A second familiar objection to paternalism is based on autonomy: simply put, people's freedom to make choices, even non-optimal ones, should be valued per se. Alternatively, as a a sort of mixed utility and autonomy argument, we should value people's preferences for the freedom to make choices. That is, the freedom to choose should also be protected because people value that freedom itself.
The posting title refers to a line from John Robertson, discussing precommitment strategies (i.e., a form of self-paternalism): he suggests that potential gains from such strategies "should not be shunted aside with an ipse dixit about personal liberty." And empirical research may bring into question this second general objection to intervention as well, in at least two ways (thus preventing an ipse dixit shunt).
First, it seems that in fact, people often prefer not to have to make decisions. We prefer to leave our options open (to "leave doors open")--that is, to retain the option of changing our minds, even when that approach comes at the expense of decision quality. In fact, the simple act of considering alternatives and choosing between options can increase the appeal of the foregone option. We ask others to make decisions for us. And, of course, we procrastinate--and, despite realizing that we procrastinate, and making efforts to correct that tendency, it seems that self-imposed deadlines are often ineffective.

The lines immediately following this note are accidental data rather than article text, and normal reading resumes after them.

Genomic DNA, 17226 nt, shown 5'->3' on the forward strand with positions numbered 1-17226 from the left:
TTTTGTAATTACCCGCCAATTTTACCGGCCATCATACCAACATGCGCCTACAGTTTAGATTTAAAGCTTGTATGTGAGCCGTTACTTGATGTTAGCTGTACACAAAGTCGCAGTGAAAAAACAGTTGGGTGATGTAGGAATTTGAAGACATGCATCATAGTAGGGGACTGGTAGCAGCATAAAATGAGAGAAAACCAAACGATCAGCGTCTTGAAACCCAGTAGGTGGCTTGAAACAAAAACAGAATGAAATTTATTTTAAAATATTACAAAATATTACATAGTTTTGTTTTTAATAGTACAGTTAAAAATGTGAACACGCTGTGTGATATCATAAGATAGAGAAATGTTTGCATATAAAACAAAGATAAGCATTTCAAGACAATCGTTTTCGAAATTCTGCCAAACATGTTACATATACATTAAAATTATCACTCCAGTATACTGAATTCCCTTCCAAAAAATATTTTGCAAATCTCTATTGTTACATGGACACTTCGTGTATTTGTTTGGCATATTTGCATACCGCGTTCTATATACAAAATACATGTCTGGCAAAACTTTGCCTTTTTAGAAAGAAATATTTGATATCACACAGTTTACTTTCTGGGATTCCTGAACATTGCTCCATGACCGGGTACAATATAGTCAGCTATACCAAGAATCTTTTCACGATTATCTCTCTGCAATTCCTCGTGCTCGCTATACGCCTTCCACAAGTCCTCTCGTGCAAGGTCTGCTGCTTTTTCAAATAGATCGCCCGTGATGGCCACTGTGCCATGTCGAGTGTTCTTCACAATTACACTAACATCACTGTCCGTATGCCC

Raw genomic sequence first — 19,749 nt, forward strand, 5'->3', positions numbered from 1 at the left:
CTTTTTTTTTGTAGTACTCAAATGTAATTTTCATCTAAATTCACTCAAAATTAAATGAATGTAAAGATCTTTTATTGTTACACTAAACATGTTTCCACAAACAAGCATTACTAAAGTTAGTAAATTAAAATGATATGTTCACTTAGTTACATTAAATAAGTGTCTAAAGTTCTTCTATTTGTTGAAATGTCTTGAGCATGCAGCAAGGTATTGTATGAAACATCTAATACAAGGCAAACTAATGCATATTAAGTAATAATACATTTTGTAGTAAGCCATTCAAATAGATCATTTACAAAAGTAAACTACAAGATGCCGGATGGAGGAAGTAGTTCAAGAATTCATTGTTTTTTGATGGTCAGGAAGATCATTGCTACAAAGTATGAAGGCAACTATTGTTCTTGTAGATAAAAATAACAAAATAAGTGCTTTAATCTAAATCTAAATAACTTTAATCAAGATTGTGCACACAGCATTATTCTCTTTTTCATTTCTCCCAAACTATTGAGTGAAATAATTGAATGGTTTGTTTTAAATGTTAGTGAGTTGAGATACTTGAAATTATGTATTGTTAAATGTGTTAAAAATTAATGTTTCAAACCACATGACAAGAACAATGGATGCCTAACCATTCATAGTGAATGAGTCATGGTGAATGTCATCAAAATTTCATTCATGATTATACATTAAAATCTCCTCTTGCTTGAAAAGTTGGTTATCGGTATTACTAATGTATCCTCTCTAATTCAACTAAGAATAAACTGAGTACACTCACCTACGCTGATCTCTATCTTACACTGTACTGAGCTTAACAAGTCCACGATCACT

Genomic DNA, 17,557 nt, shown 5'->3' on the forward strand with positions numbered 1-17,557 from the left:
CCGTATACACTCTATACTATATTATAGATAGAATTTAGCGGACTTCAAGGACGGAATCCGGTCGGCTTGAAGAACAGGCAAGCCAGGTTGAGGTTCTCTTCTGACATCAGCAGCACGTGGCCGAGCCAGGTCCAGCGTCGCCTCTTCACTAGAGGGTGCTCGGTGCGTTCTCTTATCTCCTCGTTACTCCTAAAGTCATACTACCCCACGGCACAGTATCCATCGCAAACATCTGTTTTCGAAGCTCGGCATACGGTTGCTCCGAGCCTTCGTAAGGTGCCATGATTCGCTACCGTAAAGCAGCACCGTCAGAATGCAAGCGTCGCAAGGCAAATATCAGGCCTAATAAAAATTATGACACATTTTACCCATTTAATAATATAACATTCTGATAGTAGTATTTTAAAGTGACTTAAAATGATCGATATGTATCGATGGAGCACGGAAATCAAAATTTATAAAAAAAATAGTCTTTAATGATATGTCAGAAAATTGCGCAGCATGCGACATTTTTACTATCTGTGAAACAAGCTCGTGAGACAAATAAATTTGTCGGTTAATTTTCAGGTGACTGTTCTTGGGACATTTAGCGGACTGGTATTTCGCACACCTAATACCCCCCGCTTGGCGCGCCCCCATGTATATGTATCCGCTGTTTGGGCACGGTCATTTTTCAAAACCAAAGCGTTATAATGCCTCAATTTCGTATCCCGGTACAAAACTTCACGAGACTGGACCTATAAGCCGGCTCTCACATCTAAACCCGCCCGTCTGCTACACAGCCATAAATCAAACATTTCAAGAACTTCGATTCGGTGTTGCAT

Second, when we do make decisions, both the preference for choice, as well as having more options from which to choose, can lead to less utility and worse decisions. Empirical research shows that although people often want a decision to be reversible--that is, they prefer the possibility of changing their mind--they are often less satisfied with their choice when it is reversible compared to when they make a decision and are "stuck" with it. More broadly, recent findings call into question the traditional assumptions that choice generates utility and psychological well-being. In fact, too much choice can be conflicting, difficult, and may lead to decreased experienced utility. Thus, the assumption that people value making decisions is often mistaken; moreover, even when it is correct it can lead to decreased, not increased, utility. (Indeed, in some instances marketers have picked up on this: Iyengar and Lepper cite an instance of Proctor & Gamble reducing the number of available versions of a shampoo brand from 26 to 15, and then "experiencing a 10% increase in sales." Provocative but not conclusive.)
Thus, empirical findings raise questions about another aspect of the autonomy argument. Again, these questions do not mean the argument is invalid, or that paternalistic policies necessarily trump any claim to individual autonomy. The data simply suggest that the standard objections must meet higher hurdles than have heretofore been set, in order to fully persuade.